Ricaud recognizes that this relevance “is an achievement and a joy, and helps to continue with the objective of inspiring and reflecting diversity.” She also explains that all agreements with brands go through them, and there have been many and very diverse ones. But a pattern is repeated in almost all of them: pink, color, brightness, a feeling of happiness, of not feeling ashamed when leaving a spectrum of more classic colors. “I think we need these kinds of things that allow us to enjoy ourselves. This phenomenon is very visible, beyond Barbie,” affirms Ricaud.
‘Rosy years await us’
Brands have found a touchpoint in the doll, but also in the color. The exact one is Pantone 219-C, a powerful magenta with hints of yellow. The shade appears on Create toasters, Gap sweatshirts, Impala skates, Aldo sandals, Primark swimsuits, OPI nail polish, Kipling fanny packs, Superga sneakers, Fossil watches, Xbox game console, Crocs clogs, Nyx lipstick, Malibu Airbnb rental, Uno playing cards, and an endless stream of mugs, ice creams, hair dyes, T-shirts, milkshakes, floats, soft drinks and underwear. Carlota Pérez, founder and CEO of the Spanish firm You Are The Princess, has been thinking about launching a Barbie line for more than a year. She has now released more than 50 items for sale from what will be her first collection — they predict more — together with Barbie.
“I don’t think that just anything with the Barbie label will sell,” says Pérez. “It is not as easy as putting a Barbie logo on something.” “To convince the public and stand out, you have to combine design and quality. And designing for Barbie has always been our dream,” she adds. “We proposed a project to Mattel, and from the first contact both parties were delighted, since our values and styles are very similar. We work directly with Mattel Spain every day, but it is a company that has a very broad structure worldwide, with arduous processes. They have to approve each design, all the text, review the quality controls of the products, the factories, in the U.S. But in our case it is something that we always do, and since the union of the two brands has fit together so well, we understand each other.” Pérez explains from her offices in Madrid that the partnership dates back to before the film, though, obviously, the premiere is helping the final push.
Isabelle Cheron, vice president of the Belgian travel bag firm Kipling, recognizes the same thing in a video call. They have launched only eight products (and a couple of add-ons) with prices between €40 and €140 ($45 and $156). But their way of working is similar: hand in hand with Mattel, which has to approve every decision. For Cheron, who has been with the firm for more than 15 years, the key to success — in the U.S., for example, they have sold out six of the eight online products in their first weekend — is that the collaboration “is authentic, has meaning, is done with respect,” but also that it meets desire of the public for “fresher” collections and objects. “Everyone wants pink. Maybe because of the pandemic, because it’s more cheerful,” reflects Cheron, who also began working on the proposal, not without some skepticism on the part of her team, before the film. Her intuition was good. As Carlota Pérez says, “Very rosy years await us.”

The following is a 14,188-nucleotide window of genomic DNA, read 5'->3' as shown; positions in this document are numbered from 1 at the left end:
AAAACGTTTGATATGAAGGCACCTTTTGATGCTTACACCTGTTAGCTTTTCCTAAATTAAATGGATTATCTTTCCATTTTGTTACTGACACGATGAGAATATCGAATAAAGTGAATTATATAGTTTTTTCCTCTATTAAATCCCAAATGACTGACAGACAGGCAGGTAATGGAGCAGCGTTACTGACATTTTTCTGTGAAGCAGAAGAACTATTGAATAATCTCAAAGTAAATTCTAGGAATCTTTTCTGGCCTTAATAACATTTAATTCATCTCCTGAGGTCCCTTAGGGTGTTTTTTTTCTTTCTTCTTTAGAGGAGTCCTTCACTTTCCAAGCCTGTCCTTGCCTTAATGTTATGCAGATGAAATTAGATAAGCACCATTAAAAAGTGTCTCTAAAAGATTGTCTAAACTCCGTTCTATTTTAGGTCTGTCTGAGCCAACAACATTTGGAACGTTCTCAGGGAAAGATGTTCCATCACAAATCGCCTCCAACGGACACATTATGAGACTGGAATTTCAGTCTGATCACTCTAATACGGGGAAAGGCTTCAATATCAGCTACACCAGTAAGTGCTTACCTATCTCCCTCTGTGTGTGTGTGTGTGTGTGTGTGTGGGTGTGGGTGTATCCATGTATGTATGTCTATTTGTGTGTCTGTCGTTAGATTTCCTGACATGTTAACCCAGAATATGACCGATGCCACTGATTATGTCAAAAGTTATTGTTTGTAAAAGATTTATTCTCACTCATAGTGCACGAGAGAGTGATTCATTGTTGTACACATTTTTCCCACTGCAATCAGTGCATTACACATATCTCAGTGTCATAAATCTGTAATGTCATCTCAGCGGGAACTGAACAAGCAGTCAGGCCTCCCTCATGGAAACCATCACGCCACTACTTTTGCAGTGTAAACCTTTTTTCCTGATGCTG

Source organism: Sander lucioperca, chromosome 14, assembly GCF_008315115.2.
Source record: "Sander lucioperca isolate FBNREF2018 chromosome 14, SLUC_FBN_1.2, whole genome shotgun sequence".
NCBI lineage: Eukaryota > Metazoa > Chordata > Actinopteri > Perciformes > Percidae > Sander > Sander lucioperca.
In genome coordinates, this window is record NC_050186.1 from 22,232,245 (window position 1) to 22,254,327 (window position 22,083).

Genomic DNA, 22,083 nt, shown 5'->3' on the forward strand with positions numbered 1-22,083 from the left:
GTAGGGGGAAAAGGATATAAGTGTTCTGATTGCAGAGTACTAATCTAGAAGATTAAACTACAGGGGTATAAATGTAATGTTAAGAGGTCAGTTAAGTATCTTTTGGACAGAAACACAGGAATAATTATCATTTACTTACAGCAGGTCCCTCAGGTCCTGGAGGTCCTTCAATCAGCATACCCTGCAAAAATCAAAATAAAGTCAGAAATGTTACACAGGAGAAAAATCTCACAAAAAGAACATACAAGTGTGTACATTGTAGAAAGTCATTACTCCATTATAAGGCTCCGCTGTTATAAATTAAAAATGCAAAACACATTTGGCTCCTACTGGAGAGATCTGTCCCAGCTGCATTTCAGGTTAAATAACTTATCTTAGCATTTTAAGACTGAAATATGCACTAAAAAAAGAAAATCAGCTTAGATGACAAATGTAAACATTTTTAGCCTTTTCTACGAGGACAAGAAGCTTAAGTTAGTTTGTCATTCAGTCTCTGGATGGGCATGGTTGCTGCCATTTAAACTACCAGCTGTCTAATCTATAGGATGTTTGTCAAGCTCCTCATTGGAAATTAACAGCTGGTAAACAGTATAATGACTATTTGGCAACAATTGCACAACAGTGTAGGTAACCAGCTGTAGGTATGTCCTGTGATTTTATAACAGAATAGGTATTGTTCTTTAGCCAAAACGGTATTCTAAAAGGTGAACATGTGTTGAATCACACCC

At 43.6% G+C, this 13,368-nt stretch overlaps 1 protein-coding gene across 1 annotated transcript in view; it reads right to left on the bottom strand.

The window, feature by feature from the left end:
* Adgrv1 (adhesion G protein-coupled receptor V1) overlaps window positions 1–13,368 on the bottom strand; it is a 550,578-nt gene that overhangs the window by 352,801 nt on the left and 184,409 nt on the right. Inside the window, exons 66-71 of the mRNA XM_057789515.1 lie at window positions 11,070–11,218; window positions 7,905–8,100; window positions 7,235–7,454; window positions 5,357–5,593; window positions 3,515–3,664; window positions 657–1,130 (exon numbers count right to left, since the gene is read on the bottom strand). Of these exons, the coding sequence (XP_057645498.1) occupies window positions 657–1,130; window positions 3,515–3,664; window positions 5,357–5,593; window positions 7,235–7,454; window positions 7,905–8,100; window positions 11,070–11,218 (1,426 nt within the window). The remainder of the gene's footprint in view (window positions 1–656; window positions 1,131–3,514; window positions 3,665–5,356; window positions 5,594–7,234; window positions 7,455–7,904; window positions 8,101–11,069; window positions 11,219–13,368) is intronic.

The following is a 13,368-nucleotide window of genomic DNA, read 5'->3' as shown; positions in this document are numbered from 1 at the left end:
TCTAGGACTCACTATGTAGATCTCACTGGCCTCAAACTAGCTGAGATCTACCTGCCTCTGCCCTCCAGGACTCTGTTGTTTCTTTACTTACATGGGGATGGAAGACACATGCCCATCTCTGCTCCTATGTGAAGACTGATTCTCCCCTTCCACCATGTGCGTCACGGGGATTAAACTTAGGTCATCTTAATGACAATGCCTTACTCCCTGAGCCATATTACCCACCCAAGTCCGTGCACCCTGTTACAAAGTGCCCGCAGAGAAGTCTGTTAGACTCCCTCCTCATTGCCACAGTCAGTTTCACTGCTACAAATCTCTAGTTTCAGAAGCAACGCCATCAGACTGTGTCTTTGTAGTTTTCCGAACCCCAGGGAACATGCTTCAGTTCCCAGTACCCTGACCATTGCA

The sales success reinforces the reputation of the most famous and best-selling doll in the world, which was long criticized for being blonde and with perfect measurements. Today, it looks different: she has had more than 200 professions. She was president of the United States before any other woman. She was an astronaut before humans set foot on the moon. She has cars, houses and friends of all sexes, races, ages, and conditions. There are Black, fat and short Barbies and Barbies with Down syndrome, in wheelchairs, with vitiligo, judges and queens. “It is the most diverse line of dolls on the market,” Ricaud says. But is she a feminist? “I prefer to say that the purpose of Barbie has always been to inspire unlimited potential in girls, to inspire them to dream without limit,” Ricaud says. Mattel never calls its star a feminist, although her career and now the film prove otherwise. “Of course she’s a feminist!” laughs Professor Wilbur, who met Ruth Handler, the doll’s creator who died in 2002, in person, and assures that she wanted to make a feminist doll to raise feminist girls. “She created an adult who said, ‘Be who you want to be.’ She definitely decided she wanted to be a feminist.”
It remains to be seen what will happen at the box office. In the middle of last week, some data was released that predicted success: more than 20,000 people had bought tickets to see Barbie and Oppenheimer, by Christopher Nolan, the same day in AMC theaters. This past Monday, the figures had doubled. As a network executive told Variety: “This is only the beginning.” So begins the pink journey of a society willing to slide into Barbie’s house towards brighter times.